Hungary-born László Moholy-Nagy (1895–1946) was known for his paintings, photography, films, and sculptures, as well as designs for advertising, products, and theater sets. He came to prominence as a professor at the Bauhaus art school in Germany in the late 1920s, and in 1937 he founded the New Bauhaus in Chicago, which today is known as the Institute of Design at the Illinois Institute of Technology. Future Present, the first comprehensive retrospective of Moholy-Nagy’s work in the United States in nearly 50 years, is currently on view at the Art Institute of Chicago through January 3, 2017. The exhibition brings together more than 300 works to survey the career of the multimedia artist. It was previously on view in New York at the Solomon R. Guggenheim Museum and will travel to Los Angeles County Museum of Art in February 2017.
In creating art Moholy-Nagy used materials of his time, such as recorded sound, photography, film, and synthetic plastics. His work demonstrated that art can gain fresh meaning through a change in size, reorientation, reverse printing, or a shift in lighting. For example, one room of Future Perfect shows 38 photomontages—nearly all known compositions in nearly every physical variant—brought together for the first time. Another presents three “telephone paintings,” a single abstract composition that Moholy-Nagy ordered in three sizes from an enamel sign factory in 1923. This trio of industrial paintings has been separated for decades. All six of his iconic views from the Berlin Radio Tower are united in another room, while a multimedia installation, Room of the Present, which Moholy-Nagy conceived in 1930 but did not finish, is shown as completed within another space.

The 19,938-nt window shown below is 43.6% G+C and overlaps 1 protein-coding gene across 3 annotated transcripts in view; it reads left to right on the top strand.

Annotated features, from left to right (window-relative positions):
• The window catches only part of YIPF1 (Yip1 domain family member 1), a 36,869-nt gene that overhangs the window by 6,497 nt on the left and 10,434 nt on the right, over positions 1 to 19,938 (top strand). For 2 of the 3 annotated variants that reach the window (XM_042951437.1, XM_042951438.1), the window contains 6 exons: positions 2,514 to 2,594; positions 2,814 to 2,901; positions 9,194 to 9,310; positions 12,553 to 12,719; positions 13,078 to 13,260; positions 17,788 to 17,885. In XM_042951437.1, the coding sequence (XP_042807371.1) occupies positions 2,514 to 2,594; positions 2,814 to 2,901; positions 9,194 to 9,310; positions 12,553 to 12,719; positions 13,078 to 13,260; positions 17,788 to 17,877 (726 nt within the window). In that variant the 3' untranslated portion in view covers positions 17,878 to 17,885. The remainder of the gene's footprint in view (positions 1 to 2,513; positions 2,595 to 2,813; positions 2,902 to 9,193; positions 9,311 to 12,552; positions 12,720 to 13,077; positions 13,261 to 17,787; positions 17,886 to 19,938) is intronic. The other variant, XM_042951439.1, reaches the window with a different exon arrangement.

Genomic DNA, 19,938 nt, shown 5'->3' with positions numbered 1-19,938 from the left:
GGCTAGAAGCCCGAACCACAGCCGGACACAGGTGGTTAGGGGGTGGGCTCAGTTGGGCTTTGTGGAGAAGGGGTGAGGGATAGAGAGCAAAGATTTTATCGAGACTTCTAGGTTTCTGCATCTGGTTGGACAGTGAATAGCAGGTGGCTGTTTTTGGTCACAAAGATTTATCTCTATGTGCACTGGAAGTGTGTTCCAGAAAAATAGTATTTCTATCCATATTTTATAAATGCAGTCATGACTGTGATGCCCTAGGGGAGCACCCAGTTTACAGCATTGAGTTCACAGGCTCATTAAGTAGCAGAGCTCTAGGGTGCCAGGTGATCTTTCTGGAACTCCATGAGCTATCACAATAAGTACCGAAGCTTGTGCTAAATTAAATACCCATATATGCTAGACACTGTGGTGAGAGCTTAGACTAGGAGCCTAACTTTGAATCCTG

The exhibition focuses on Moholy-Nagy’s time in the United States, in which his art shifted from the abstract to 3-D hybrids of painting and sculpture. Many of the artist’s late works in Plexiglas—which are wall-mounted, freestanding, and suspended midair—are displayed together. These works came from his time teaching at the New Bauhaus in Chicago. Future Perfect also includes a “teaching wall” that frames some of Moholy-Nagy’s pedagogical ideas. The show’s finale features his recorded voice and a projection of abstract color slides that he made in part by recording traces of headlights and taillights on Lake Shore Drive at night.